Is someone training burglar goats? It certainly looks that way, as a clip of a “gang of goats” has surfaced showing the herd ramming its way into a business office.
In this exclusive clip from trade The Sun, a “gang of goats break into an office”. And yes, it’s exactly what it sounds like so far.
Citing an “Office Break-In Carried Out by Unlikely Culprit” via the video’s title, The Sun posts the footage to their Twitter account with little information Sunday. No word on the location of the office, or the origins of said burglar goats, is given.
What we do know, though, is that the office’s general manager, Greg Cappaert, “initially suspected the office had been robbed,” The Sun cites. Cappaert “called the police” upon arriving to the damage. “When he looked over the security footage,” however, he saw what he calls a “gang of goats.”
Remember how 2021 was going to be super chill after 2020? Yeah, that didn’t happen. Watch for yourself below as the goats have their way with this office entrance courtesy of The Sun. Then, we’ll dive into why, exactly, a goat herd may be busting windows in an office building.
The first goat to challenge the front glass doors gives a killer headbutt, only to have the full pane remove and crash in front of him, startling the goat into a bolt. This looks to be the end – glass shattered all over the sidewalk as his goat cohorts make a run for it.
But oh no, it is only the beginning. One particularly rambunctious goat comes back to the entrance, and proceeds to smash in the glass of the opposite door. So what could possibly have these goats feeling as if they need inside this office this badly?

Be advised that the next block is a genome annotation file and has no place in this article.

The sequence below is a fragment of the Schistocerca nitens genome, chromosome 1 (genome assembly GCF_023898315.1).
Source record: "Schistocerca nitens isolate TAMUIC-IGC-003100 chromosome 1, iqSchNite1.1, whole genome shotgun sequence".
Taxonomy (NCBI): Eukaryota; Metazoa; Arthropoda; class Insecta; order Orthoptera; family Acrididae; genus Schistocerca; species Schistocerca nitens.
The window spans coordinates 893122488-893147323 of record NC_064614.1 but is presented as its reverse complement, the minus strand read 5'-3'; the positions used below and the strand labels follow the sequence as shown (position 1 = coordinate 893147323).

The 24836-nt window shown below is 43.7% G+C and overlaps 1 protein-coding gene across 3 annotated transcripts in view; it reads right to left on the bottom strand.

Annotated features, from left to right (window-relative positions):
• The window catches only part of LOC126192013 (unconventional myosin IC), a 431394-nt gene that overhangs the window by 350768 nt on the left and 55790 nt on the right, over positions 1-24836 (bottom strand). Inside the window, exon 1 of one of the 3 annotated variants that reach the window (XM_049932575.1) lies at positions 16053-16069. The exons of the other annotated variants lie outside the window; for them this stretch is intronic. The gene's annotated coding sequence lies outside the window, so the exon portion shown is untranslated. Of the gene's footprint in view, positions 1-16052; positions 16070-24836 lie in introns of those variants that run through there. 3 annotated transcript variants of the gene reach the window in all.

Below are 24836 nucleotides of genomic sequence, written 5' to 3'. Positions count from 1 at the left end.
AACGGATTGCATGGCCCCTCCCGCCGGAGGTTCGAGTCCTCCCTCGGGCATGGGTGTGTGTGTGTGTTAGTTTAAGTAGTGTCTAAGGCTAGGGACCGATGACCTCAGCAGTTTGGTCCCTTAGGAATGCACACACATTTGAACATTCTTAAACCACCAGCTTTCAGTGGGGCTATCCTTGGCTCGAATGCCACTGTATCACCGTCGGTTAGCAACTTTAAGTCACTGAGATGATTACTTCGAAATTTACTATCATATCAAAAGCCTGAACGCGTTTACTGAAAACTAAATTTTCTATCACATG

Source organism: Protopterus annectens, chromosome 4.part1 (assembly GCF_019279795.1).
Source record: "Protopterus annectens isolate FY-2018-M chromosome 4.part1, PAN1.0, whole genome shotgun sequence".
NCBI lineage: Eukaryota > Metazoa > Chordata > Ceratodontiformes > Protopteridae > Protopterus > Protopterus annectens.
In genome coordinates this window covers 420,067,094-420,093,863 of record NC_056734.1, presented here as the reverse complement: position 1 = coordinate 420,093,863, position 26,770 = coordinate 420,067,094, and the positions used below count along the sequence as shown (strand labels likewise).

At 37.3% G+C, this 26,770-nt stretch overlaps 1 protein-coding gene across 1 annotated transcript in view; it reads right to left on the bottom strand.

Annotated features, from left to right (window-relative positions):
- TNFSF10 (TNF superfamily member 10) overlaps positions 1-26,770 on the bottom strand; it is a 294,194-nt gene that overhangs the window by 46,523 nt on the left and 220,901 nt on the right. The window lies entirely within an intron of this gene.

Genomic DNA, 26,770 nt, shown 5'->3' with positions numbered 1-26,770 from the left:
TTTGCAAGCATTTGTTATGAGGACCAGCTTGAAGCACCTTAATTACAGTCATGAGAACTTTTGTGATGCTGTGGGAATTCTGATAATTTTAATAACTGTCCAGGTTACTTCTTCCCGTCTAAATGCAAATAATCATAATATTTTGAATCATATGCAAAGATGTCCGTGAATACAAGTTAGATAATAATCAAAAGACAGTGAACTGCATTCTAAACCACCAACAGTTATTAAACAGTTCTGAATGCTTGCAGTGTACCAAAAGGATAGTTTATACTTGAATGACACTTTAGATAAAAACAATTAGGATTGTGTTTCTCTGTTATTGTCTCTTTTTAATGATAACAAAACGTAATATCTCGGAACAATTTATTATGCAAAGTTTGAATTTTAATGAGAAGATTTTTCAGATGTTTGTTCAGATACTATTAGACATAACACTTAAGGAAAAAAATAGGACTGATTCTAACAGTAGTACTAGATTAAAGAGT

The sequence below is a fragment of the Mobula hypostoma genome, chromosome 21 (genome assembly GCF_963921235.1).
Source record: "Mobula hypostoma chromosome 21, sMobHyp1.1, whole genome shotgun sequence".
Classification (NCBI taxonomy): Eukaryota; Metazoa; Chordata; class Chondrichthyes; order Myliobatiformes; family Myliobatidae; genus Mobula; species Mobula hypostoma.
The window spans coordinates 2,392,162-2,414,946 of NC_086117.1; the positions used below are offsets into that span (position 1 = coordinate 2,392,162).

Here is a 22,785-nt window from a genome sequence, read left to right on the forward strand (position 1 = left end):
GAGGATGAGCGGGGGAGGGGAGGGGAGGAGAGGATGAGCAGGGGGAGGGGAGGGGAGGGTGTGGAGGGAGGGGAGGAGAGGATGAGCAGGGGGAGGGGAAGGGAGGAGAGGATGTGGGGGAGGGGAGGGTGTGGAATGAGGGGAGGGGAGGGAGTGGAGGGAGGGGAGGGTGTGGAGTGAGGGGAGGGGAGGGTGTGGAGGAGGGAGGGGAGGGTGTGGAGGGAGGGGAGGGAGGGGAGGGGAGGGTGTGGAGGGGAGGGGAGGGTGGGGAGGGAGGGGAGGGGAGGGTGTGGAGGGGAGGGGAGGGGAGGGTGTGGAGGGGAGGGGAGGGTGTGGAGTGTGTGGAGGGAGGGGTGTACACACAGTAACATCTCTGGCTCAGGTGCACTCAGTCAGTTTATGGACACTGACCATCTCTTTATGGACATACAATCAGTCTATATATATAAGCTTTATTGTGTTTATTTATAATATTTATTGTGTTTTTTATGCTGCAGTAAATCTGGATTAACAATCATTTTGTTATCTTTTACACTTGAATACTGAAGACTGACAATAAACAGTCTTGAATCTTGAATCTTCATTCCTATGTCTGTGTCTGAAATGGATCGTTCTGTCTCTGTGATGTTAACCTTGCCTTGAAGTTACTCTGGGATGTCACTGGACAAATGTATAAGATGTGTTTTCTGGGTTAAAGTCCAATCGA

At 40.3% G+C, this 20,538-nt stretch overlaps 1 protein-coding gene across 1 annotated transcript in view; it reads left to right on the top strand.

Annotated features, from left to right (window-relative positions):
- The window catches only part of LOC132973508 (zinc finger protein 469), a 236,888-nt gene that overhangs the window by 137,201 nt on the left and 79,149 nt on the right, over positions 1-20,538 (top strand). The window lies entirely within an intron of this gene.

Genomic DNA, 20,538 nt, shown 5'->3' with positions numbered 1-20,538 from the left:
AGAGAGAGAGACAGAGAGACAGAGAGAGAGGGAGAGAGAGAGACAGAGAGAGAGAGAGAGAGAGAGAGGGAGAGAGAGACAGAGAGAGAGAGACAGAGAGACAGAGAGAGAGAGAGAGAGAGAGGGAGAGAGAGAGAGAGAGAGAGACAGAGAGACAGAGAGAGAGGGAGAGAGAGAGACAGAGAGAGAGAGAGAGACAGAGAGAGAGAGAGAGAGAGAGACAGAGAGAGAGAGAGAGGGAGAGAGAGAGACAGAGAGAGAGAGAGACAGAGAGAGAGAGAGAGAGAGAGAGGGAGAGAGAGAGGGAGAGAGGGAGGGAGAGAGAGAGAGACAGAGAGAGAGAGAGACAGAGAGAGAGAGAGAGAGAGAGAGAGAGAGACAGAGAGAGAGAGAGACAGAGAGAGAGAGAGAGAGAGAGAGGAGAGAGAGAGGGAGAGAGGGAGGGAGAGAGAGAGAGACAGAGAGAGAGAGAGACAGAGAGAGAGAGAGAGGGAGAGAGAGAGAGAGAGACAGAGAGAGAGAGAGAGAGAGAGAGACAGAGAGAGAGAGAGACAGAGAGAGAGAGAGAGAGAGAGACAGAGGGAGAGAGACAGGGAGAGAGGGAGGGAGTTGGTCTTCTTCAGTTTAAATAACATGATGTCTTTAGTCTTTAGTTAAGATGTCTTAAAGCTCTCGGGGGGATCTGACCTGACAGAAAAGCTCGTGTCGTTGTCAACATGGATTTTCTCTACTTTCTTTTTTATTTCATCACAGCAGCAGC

Goat Burglars in Training? Or Reflection Got Your Goat?
In truth, it’s not a matter of the livestock wanting to enter the office at all. Instead, the agitated members of the herd most likely see their reflection in the large glass panes. When this happens, many animals will see their reflected image as a challenger.
In short: it takes a highly-cognizant species to recognize a reflection as themselves. Most animals will simply mistake a reflection for what it looks like: another animal directly facing them. To a goat, especially large males, this is only something a challenger (or very brave goat) will do.
So when this herd was faced with tall reflective surfaces, we’re betting they felt the need to exert dominance over “the goat in the glass” – i.e., their reflection.
This is a rather common phenomenon, too. Most mammals will never encounter a reflection straight on, as they simply don’t occur in nature in the same way a man-made window presents such a thing. Many stories have gone viral of deer crashing through home and office windows for much the same reason as these goats.